Thank you very much for all the positive responses to the Courier article this week. We are grateful for the publicity and keeping our transfer request in the public eye.
Our Appeal sub-group met with Nicky Donald from Community Ownership Support Services (COSS) on Tuesday 6 July to consider our appeal. COSS has been funded by the Scottish Government to support community based groups in Scotland take a stake in or ownership of previously publicly owned land or buildings. They also support and advise relevant authorities on all aspects of the asset transfer process. Nicky has been supporting us since we began the CAT process and is definitely onside. She has and will give us all the advice, help and support necessary for a successful appeal.
The sub-group met on Thursday to look in detail at each of the 4 reasons from the Board for the refusal and will, over the coming days, set out our reasons to refute them.
The reasons for this decision are as follows:
- The Board identified risks and issues relating to the deliverability, viability and sustainability of the BHG Business Plan proposals. These included the significant shortfall in identified investment required in the site and buildings to bring them up to standard, and the risk of sustainability of funding sources to meet these and ongoing running costs.
We are confident our Business Plan is robust in setting out clearly the viability and sustainability of the Hub through our phased-approach, and that we will be successful in attracting the funding to meet all the necessary costs involved.
2) The Board determined that the additional community benefits proposed by BHG did not generate sufficient benefit to offset the discount requested.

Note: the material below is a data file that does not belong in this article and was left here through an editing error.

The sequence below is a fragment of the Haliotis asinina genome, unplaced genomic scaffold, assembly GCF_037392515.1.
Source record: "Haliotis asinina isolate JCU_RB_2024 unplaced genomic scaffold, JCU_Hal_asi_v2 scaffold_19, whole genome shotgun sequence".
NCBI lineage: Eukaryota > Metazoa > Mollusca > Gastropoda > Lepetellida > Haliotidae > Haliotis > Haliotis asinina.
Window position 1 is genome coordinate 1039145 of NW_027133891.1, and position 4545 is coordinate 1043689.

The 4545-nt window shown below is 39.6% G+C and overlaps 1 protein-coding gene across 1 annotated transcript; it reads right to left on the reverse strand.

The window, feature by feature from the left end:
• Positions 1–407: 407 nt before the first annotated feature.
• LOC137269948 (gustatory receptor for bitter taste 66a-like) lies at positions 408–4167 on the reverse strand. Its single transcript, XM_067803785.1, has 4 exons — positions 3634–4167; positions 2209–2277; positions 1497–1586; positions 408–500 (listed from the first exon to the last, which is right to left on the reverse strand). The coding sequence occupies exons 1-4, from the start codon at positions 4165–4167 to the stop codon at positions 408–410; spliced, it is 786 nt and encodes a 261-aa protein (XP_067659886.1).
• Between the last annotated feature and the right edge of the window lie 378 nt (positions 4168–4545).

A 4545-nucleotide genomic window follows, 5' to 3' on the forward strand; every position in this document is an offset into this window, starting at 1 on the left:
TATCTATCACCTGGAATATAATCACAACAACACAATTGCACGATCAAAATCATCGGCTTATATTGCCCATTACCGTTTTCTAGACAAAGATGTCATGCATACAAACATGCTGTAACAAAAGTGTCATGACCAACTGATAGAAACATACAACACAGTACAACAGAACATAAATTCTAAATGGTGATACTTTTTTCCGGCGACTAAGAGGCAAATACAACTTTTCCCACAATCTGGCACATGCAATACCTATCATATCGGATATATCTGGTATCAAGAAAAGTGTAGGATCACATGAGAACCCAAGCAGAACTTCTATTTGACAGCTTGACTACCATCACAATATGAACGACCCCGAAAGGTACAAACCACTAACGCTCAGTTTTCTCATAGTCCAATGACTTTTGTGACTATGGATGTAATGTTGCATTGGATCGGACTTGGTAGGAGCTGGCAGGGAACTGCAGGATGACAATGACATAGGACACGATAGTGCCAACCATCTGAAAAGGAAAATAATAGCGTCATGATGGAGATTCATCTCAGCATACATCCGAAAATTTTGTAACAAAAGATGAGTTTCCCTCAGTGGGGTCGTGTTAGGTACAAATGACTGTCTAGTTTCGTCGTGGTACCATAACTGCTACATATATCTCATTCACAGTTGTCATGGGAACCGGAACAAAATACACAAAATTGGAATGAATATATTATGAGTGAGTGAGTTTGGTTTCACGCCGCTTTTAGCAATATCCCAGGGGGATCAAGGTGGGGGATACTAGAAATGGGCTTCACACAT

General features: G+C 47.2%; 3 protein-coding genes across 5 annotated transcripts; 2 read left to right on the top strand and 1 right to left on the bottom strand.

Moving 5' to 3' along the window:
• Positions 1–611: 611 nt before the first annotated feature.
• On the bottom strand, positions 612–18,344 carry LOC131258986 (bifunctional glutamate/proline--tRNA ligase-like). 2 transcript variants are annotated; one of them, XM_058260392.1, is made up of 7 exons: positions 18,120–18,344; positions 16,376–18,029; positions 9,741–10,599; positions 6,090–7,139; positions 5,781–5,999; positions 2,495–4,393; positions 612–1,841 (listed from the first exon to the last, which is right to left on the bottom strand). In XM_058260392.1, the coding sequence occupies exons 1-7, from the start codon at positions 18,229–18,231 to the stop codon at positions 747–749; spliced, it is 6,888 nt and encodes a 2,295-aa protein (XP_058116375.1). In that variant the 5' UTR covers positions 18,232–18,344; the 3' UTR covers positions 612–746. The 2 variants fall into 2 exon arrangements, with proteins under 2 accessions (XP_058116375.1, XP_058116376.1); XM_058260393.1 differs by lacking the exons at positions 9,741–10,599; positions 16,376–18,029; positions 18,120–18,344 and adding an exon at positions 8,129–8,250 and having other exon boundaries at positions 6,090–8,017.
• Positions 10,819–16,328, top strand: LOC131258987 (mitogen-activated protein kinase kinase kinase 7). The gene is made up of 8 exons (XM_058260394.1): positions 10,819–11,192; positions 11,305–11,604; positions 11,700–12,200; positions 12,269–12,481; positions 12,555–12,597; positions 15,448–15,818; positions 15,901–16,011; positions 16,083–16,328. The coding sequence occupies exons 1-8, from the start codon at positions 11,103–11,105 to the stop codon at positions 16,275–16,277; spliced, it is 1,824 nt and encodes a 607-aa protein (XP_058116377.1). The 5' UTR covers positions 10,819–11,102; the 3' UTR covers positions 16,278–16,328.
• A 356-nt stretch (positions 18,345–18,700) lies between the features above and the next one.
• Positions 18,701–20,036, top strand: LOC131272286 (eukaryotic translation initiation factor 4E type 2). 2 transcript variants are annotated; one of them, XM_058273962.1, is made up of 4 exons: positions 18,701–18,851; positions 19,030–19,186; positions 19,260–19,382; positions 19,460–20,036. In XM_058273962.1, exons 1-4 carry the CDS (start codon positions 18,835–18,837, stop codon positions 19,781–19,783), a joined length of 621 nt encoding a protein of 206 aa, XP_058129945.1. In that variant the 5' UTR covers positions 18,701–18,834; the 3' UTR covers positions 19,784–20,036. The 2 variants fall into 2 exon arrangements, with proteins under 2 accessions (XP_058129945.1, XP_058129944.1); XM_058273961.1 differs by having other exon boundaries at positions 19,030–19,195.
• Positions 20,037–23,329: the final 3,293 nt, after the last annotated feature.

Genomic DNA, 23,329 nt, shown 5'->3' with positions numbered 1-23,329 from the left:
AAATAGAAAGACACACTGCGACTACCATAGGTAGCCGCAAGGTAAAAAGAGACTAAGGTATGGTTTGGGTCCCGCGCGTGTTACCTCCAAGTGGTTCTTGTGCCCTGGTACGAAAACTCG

Significant work was put into assessing the community benefits the Hub will bring and again we are confident that this will far outweigh the discount requested.
3) The offer price of £150,000 was significantly below the Board’s market value of £400,000 and would have resulted in a net loss on disposal. The loss of capital receipt would also impact on NHS Tayside’s ability to invest proceeds in patient care.
We have already indicated to NHS Tayside that we are prepared to offer more than £150,000 to purchase the site, but due to the ongoing delay the purchase price must take account of the continuing deterioration of the buildings.
4) The position of the Board in light of the above concerns could not be reliably legally protected in the event of the failure of the proposal.
The concerns of the Board to be legally protected can be mitigated by certain actions that can be taken. For example, a clawback clause would protect Tayside NHS Board if the project fails with the first right of refusal if we were unable to maintain or improve our funding sources and are obliged to put the property on the market.
In the coming days we will put together our appeal and although it may take some time for a decision to be made we are confident that the Reporter will decide in our favour.
Thank you again for your support and we will continue to keep you updated on progress.